Fans can see another side of Scott Avett at Aspen’s Hexton Gallery
Member of Avett Brothers opens art exhibition in downtown space Tuesday after intimate public event atop Aspen Mountain
Two days after headlining Red Rocks Ampitheatre with the Avett Brothers and amid the fury of the band’s post-vaccine return to playing rock concerts for crowds of thousands, Scott Avett took the Silver Queen Gondola to the top of Aspen Mountain for a decidedly more intimate public event Tuesday morning.
The singer and guitarist came here to talk about his work as a painter and artist, which he’s mostly kept private over the past 20 years. On Tuesday evening, Avett unveiled his solo exhibition “Power Outage” at Hexton Gallery in downtown Aspen. Longtime local gallerist Bob Chase, who met Avett through painter Eric Fischl, has been working with him in recent years and doing studio visits at his farmhouse studio in rural North Carolina.
To launch the Aspen show, Chase and Hexton Gallery organized the free mid-morning talk atop Aspen Mountain, which drew a crowd of about 150 and included Avett performing songs solo as well as discussing his artwork with a slideshow.
The pandemic, he said, has altered his work as a painter and as a songwriter.
“At Red Rocks, a lot of things felt like no time went by at all,” he said of the band’s sold-out Sunday concert, “but I’m looking at it totally differently.”
Likewise with his painting practice, which evolved from largely figurative works depicting his wife and children into more abstract pieces about family life and the wildlands surrounding their rural North Carolina home.
Avett explained that he has kept an art practice going, with little interruption, since he graduated from art school at East Carolina University in 2000 and has stayed disciplined in making work even as he’s become a full-fledged rock star. Rarely showing or selling the paintings, Avett had a little-known off-stage life as an artist in the converted farmhouse where he keeps separate studios for painting, printmaking and recording.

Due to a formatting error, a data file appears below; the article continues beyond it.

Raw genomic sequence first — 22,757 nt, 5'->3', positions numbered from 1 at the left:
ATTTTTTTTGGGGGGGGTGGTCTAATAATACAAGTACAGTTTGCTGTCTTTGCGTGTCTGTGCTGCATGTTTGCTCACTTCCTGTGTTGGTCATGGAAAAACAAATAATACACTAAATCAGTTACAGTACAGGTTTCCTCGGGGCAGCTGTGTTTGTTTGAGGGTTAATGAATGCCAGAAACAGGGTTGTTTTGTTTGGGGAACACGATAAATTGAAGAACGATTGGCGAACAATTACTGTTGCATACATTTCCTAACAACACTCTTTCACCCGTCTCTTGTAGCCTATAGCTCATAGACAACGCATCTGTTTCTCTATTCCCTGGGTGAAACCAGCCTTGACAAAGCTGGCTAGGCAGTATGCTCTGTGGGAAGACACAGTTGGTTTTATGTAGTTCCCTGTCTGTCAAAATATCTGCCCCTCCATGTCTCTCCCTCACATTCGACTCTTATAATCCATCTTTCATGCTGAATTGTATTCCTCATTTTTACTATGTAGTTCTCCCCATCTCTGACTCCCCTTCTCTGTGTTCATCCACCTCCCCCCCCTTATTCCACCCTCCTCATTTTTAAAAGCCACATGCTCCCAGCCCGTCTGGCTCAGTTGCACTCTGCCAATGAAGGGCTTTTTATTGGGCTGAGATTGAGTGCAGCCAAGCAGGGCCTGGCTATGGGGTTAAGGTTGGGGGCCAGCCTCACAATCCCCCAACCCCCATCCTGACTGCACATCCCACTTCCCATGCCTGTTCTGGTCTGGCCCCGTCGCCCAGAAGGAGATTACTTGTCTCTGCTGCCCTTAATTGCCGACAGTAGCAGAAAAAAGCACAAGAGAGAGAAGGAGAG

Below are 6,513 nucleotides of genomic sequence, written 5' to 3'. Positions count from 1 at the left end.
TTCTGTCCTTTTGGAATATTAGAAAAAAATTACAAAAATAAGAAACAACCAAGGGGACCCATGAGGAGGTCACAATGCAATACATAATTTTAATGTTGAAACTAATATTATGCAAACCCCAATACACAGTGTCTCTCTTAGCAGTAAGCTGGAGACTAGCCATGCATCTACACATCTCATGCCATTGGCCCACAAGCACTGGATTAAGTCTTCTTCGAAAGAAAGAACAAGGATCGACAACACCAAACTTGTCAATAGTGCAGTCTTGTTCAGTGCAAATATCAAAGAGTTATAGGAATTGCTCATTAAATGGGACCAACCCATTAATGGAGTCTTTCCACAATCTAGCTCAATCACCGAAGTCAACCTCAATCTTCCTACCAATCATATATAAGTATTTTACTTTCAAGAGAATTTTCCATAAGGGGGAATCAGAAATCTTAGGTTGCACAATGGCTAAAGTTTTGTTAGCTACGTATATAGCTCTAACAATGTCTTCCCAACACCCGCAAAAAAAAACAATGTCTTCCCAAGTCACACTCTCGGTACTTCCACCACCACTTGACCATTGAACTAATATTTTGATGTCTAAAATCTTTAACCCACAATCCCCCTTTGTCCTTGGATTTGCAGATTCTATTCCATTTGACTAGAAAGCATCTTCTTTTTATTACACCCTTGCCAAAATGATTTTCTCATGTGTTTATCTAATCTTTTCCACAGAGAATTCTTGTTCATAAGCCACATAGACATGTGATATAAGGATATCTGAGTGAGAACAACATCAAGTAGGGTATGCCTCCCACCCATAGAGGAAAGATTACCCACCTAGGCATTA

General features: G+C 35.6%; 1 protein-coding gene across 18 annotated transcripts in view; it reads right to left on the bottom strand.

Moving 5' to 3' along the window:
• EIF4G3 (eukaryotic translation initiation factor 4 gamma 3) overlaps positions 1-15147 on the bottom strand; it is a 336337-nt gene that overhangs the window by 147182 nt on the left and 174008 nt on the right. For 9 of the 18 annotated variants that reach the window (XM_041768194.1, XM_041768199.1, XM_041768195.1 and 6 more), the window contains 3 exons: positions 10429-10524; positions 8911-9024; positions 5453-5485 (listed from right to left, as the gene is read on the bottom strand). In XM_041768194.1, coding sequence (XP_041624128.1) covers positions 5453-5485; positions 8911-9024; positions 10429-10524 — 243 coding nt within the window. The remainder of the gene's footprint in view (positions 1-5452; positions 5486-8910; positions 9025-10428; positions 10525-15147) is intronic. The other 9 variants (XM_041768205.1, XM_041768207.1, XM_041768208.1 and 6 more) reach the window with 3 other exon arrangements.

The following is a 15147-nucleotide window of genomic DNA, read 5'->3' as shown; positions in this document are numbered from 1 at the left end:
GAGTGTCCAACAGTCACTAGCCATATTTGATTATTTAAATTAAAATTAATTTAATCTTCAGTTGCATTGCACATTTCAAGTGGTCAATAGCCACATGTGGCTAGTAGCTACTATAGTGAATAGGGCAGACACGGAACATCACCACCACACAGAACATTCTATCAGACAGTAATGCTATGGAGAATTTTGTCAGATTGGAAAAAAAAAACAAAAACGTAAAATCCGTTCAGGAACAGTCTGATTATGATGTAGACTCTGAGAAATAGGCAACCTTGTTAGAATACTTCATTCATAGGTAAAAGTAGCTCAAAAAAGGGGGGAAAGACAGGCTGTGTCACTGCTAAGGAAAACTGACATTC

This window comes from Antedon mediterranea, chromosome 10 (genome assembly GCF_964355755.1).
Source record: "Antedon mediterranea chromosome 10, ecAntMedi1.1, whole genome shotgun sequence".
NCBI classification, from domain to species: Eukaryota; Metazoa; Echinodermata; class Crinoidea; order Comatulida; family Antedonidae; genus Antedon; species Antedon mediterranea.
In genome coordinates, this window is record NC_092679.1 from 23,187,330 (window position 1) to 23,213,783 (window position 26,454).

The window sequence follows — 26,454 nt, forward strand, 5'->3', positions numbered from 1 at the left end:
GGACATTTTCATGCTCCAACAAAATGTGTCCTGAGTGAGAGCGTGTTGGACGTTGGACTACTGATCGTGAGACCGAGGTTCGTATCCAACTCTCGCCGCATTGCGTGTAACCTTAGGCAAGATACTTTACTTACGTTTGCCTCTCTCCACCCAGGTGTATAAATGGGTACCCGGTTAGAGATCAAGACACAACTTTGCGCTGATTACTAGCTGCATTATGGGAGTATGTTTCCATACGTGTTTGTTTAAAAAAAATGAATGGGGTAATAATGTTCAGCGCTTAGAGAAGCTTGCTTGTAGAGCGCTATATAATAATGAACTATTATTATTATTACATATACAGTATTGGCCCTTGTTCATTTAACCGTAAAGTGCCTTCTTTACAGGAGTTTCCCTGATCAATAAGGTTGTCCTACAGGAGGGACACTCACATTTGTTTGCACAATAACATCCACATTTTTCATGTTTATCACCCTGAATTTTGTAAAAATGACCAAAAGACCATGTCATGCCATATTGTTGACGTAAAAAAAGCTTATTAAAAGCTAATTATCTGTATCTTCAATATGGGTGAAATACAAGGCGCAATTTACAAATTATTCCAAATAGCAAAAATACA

A major turning point, he explained, was a pop-up exhibition in 2012. He sold out the show but resolved not to do it again and instead to focus on developing as an artist in the studio without sales or a public in mind.
“It was a huge success, but otherwise I had compromised,” he said. “I promised myself I wouldn’t show again — I had to think of (the studio) as an incubator.”
By late 2019, Avett believed he had something to share.
The Aspen exhibition marks Avett’s second major show, following 2019’s “Invisible” at the North Carolina Museum of Art in Raleigh. It functioned as a mid-career retrospective, tracking Avett’s private progress as a painter, and drew some 100,000 people during its run — crowds of Avett Brothers fans coming to see this little-known side of Avett’s creative life, much as the smaller Aspen crowd did Tuesday morning.
He still felt conflicted about sharing the work, though, during the museum show.
“It’s a little bit vulnerable,” he said, “because you get close to these things. I spend a lot of time with them and there’s a lot of effort I put into it.”
He has since begun to think of it much as he considers the life and death cycle of a song, how once a song he has written is recorded its life is complete. Likewise, his long journey with a painting ends when he shows them.
Songwriting and painting are intertwined for Avett and are informing one another in new ways after more than a year at home during the pandemic.
“Concerts are very active, singing is active, playing an instrument is active,” he said, adding that keeping a regular painting practice has helped him develop a more passive or instinctual approach as a musician.
“I’m trying not to pine over ‘What does it mean?’ ‘What does it say?’ ‘Will this be my masterpiece?’” he said. “Instead, can I get into the space for this to be a meditative practice?”
The work on view at Hexton includes depictions of Avett’s children over the years, ranging from more straight-forward figurative depictions of years past to newer and more experimental works that play with collage concepts and abstraction.
Avett said he thinks of the pieces as self-portraits, though he’s rarely actually in them. Early on, most of what he painted was literal self-portraiture.
“I’d have like three or four mirrors truing to get the right poses late at night in Parsons, North Carolina, with a bottle of wine at like 3 a.m. and just paint,” he said with a laugh. “But that’s no way to live.”
His wife was his first model. He prefers painting his family, he explained, because he wants his art filled with people and things he loves.
“I need to love every model that I use,” he said. “I want to put the things I love in paintings, so I paint the kids.”
Who: Scott Avett
What: ‘Power Outage’ art exhibition
Where: Hexton Gallery, 447 E. Cooper, Aspen
More info: hextongallery.com
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